Investigation of Sulfide Scavengers in Well Acidizing Fluids
- H.A. Nasr-El-Din (Saudi Aramco) | A.Y. Al-Humaidan (Saudi Aramco) | B.A. Fadhel (Saudi Aramco) | W.W. Frenier (Schlumberger) | D. Hill (Schlumberger)
- Document ID
- Society of Petroleum Engineers
- SPE International Symposium on Formation Damage Control, 23-24 February, Lafayette, Louisiana
- Publication Date
- Document Type
- Conference Paper
- 2000. Society of Petroleum Engineers
- 5.8.7 Carbonate Reservoir, 4.1.5 Processing Equipment, 4.2.3 Materials and Corrosion, 2.5.2 Fracturing Materials (Fluids, Proppant), 3.4.1 Inhibition and Remediation of Hydrates, Scale, Paraffin / Wax and Asphaltene, 1.8 Formation Damage, 1.10.1 Drill string components and drilling tools (tubulars, jars, subs, stabilisers, reamers, etc), 4.3.4 Scale, 4.2 Pipelines, Flowlines and Risers, 4.1.2 Separation and Treating, 3 Production and Well Operations, 3.2.4 Acidising
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This paper describes the development of acidizing systems that use several different aldehyde-based sulfide suppression chemicals in conjunction with new acid corrosion inhibitors. Specific combinations of these chemicals have allowed the acid to dissolve FeS, suppress H2S and still enable the acid to be inhibited to industry corrosion standards. Laboratory tests include dissolution of FeS, measurement of H 2S evolved, measurement of acid concentration and chloride ion concentrations. We also determined the effect of FeS and H2S on the corrosion of oilfield steels with these additives. Laboratory measurements covered the temperature range from 75 to 275°F (reservoir temperature).
Experimental results were compared with that previously published data.1 The new system enabled the acid to dissolve more FeS than fluids containing previously tested suppressors, while controlling H2S evolution and corrosion.
During field testing, samples of the spent acid were captured and were analyzed for [Fe], [S2-] and [HCl]. The data will contribute to an understanding of the corrosion processes and sulfide control during acid treatments. The field acid treatments were accomplished successfully without significant changes in procedures and resulted in large increase in gas production. This system is designed primarily for "tube cleaning" operations prior to acid stimulation (matrix and fracture acidizing), but the control chemicals have also been tested for use in the actual stimulation fluid stages.
The new chemicals and procedures will allow the operators to safely remove large amounts of fouling deposits, while controlling the toxic and corrosive effects of H2S much more effectively than previously used products.
In many wells, pipelines, or in the hydrocarbon processing units of refineries, iron-based surfaces may come into contact with sulfur-containing fluids. At the temperatures present in the various sections or reactors, and during long periods of contact, iron sulfide deposits (generally FeS, but sometimes, FeS2) will form. The reduced sulfur minerals with approximately 1:1 Fe/S mol ratios (makinawite, troilite, pyrrhotite) can be dissolved using mineral acids, while pyrite and marcasite (FeS2) have low acid solubility.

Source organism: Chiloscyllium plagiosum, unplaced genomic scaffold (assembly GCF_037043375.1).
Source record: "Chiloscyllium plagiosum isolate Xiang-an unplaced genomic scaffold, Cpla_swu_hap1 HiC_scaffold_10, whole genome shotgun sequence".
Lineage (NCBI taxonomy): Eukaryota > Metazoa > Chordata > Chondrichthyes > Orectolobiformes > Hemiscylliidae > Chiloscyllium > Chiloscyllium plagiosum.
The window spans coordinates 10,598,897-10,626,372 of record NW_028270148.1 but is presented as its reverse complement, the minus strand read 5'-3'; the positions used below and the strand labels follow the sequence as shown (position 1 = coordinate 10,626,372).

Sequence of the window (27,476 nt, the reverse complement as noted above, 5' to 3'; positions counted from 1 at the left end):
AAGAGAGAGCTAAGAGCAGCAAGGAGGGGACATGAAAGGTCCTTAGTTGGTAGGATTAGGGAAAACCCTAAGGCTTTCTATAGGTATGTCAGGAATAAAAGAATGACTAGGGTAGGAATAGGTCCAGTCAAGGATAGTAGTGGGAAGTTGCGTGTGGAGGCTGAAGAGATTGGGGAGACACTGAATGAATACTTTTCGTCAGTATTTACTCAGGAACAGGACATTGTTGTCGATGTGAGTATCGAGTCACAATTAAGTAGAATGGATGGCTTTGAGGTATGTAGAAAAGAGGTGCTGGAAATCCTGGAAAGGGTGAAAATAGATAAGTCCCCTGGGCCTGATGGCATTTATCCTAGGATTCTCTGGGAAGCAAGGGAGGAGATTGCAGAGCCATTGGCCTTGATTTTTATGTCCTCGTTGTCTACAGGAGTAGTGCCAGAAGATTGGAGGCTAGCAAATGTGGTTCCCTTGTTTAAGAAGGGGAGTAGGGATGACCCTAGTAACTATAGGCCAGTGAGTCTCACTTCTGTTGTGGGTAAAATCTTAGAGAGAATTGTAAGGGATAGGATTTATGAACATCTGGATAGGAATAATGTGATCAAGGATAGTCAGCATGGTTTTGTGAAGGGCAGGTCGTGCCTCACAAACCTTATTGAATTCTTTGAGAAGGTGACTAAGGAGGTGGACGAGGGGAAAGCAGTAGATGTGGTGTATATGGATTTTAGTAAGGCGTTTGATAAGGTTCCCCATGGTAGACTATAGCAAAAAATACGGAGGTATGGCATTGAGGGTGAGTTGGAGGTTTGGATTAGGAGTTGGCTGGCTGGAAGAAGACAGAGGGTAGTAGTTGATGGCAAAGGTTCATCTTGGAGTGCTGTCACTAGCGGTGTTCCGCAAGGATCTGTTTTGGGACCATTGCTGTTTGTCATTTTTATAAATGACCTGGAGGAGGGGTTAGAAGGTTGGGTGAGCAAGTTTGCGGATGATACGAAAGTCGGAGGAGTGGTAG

While scale removal using mineral acids is a very effective procedure, it produces large amounts of hydrogen sulfide.
FeS + 2H+ = Fe2+ + H2S (1).
Hydrogen sulfide causes severe safety and operational problems once the acid leaves the system being treated, and H2S stimulates corrosion of the base metal. For pipelines or in refinery operations, surface cleaning is the major goal of the operation. Lawson et al.3 reviewed the major procedures for safely removing iron sulfide deposits: 1) mineral acids with an acid-gas scrubber; 2) mineral acids with hydrogen sulfide suppression chemicals; 3) multiple stages of oxidizing agents with acids; and 4) alkaline cleaners.
Several different suppression technologies have been developed for surface cleaning operations. Frenier and co-workers4-6 and Buske7 developed suppression chemicals that contain aldehydes. The most efficient agent is formaldehyde, which reacts stoichiometrically with hydrogen sulfide to produce trithiane, a very insoluble material.8
In treating sour oil and gas wells, as compared with treating surface equipment, corrosion suppression (not elimination of sulfide gas) and dissolution of FeS are of major concern. The inhibitor package must protect several types of steel at high temperatures in the presence of concentrated acid containing numerous additives. The various additives are required since the purpose of the treatment may include removal of inorganic and organic damage from producing formations (matrix treatments).
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